Friday, December 14, 2012

When the trains stopped

Written by  William C. Vantuono, Editor-in-Chief
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Hurricane Sandy stranded millions for days. It will take billions to fully recover from the monster storm’s windy, watery wallop.

The U.S. Federal Emergency Management Agency (FEMA) has estimated that “Superstorm Sandy,” possibly the worst natural disaster on record to hit the Northeastern United States, resulted in the loss of 72,000 homes and businesses, and will cost billions to recover from. The Monday, Oct. 29 hurricane and its massive water surge crippled the largest, most complex, busiest network of passenger rail lines in North America—those of the New York Metropolitan Area. The region’s systems—MTA New York City Transit, MTA Long Island Rail Road, MTA Metro-North Railroad, New Jersey Transit, Amtrak, PATH, Staten Island Railway, which combined move approximately six million people a day—are engaged in an intense damage repair and service restoration effort, the likes of which have never been seen before. Other Northeastern systems—SEPTA, MBTA, MARC, VRE, PATCO, Shoreline East—sustained damage, though not as severe.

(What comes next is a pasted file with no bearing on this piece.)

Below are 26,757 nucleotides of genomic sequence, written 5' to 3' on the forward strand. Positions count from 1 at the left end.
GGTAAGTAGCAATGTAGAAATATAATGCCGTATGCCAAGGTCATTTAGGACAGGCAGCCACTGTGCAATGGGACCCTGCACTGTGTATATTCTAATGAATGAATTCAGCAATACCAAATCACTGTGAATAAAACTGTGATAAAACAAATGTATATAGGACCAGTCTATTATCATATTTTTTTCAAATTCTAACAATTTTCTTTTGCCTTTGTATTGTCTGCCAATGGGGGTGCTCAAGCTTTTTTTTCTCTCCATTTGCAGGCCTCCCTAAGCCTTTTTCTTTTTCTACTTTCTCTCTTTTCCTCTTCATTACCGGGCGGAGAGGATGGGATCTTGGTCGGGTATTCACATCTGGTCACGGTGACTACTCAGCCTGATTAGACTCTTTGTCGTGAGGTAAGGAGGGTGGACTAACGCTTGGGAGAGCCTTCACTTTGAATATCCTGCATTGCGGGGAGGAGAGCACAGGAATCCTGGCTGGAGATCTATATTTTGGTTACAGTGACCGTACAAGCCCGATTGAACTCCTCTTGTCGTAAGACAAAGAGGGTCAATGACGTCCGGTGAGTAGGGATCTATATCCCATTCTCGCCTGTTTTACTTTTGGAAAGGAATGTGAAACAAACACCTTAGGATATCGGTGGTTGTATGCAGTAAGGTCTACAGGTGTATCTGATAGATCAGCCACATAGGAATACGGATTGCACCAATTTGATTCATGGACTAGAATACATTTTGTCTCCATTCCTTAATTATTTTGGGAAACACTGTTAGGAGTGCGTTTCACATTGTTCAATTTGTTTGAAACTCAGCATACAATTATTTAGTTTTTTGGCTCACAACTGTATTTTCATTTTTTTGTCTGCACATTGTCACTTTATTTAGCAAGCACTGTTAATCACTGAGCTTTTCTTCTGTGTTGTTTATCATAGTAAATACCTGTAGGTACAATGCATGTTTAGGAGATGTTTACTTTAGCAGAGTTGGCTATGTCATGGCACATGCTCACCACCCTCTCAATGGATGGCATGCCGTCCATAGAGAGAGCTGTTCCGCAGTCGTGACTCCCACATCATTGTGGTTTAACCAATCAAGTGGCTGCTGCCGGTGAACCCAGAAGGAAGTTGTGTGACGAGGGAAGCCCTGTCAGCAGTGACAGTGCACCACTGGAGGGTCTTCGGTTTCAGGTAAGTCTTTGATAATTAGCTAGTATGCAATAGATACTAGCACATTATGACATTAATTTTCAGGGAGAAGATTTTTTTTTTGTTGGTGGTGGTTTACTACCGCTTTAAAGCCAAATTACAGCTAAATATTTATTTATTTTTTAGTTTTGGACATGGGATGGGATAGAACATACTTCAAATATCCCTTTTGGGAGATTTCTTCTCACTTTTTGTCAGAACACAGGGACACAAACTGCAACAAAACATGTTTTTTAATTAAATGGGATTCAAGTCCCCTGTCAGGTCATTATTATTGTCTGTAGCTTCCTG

NJ Transit Executive Director Jim Weinstein can attest to Sandy’s devastating impact perhaps better than any of his peers. NJT took the worst hit of all, and, as of late November, was still working round-the-clock to bring its statewide rail system of nine regional/commuter rail and three light rail lines back to full operation and a state of good repair. It will be weeks until service is back to pre-Sandy level.

“Our prime responsibility is to get our system up and running,” Weinstein told Railway Age. “We’re not fully there yet.”

Added Rail Operations Vice President and General Manager Kevin O’Connor, “Our recovery effort is not a sprint. It’s a marathon.”